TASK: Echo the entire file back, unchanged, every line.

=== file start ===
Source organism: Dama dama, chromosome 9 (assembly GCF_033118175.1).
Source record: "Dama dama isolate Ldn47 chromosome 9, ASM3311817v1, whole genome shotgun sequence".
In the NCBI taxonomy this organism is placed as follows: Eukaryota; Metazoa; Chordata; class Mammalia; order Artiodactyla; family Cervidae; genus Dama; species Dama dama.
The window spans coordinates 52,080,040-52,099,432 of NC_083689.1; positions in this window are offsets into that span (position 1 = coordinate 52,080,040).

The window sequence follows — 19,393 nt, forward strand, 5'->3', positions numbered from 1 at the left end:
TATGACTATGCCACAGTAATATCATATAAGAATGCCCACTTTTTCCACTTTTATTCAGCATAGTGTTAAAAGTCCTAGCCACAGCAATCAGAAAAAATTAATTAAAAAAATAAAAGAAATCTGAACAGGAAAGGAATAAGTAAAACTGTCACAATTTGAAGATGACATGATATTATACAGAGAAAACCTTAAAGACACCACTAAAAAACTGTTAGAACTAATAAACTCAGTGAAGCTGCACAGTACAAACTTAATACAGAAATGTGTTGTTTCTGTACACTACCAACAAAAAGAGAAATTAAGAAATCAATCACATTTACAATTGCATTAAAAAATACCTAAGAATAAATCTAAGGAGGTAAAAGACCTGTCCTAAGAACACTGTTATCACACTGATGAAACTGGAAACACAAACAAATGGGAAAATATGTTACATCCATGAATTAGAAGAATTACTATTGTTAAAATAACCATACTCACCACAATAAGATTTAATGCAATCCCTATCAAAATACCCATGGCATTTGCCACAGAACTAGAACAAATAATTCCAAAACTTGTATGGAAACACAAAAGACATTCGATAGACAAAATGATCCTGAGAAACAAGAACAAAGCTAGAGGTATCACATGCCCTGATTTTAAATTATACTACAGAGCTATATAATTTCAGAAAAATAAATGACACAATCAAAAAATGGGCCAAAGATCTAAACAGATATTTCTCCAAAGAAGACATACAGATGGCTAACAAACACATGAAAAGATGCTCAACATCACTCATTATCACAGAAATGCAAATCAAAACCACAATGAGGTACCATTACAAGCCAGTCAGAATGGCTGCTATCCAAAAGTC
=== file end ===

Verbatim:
Source organism: Dama dama, chromosome 9 (assembly GCF_033118175.1).
Source record: "Dama dama isolate Ldn47 chromosome 9, ASM3311817v1, whole genome shotgun sequence".
In the NCBI taxonomy this organism is placed as follows: Eukaryota; Metazoa; Chordata; class Mammalia; order Artiodactyla; family Cervidae; genus Dama; species Dama dama.
The window spans coordinates 52,080,040-52,099,432 of NC_083689.1; positions in this window are offsets into that span (position 1 = coordinate 52,080,040).

The window sequence follows — 19,393 nt, forward strand, 5'->3', positions numbered from 1 at the left end:
TATGACTATGCCACAGTAATATCATATAAGAATGCCCACTTTTTCCACTTTTATTCAGCATAGTGTTAAAAGTCCTAGCCACAGCAATCAGAAAAAATTAATTAAAAAAATAAAAGAAATCTGAACAGGAAAGGAATAAGTAAAACTGTCACAATTTGAAGATGACATGATATTATACAGAGAAAACCTTAAAGACACCACTAAAAAACTGTTAGAACTAATAAACTCAGTGAAGCTGCACAGTACAAACTTAATACAGAAATGTGTTGTTTCTGTACACTACCAACAAAAAGAGAAATTAAGAAATCAATCACATTTACAATTGCATTAAAAAATACCTAAGAATAAATCTAAGGAGGTAAAAGACCTGTCCTAAGAACACTGTTATCACACTGATGAAACTGGAAACACAAACAAATGGGAAAATATGTTACATCCATGAATTAGAAGAATTACTATTGTTAAAATAACCATACTCACCACAATAAGATTTAATGCAATCCCTATCAAAATACCCATGGCATTTGCCACAGAACTAGAACAAATAATTCCAAAACTTGTATGGAAACACAAAAGACATTCGATAGACAAAATGATCCTGAGAAACAAGAACAAAGCTAGAGGTATCACATGCCCTGATTTTAAATTATACTACAGAGCTATATAATTTCAGAAAAATAAATGACACAATCAAAAAATGGGCCAAAGATCTAAACAGATATTTCTCCAAAGAAGACATACAGATGGCTAACAAACACATGAAAAGATGCTCAACATCACTCATTATCACAGAAATGCAAATCAAAACCACAATGAGGTACCATTACAAGCCAGTCAGAATGGCTGCTATCCAAAAGTC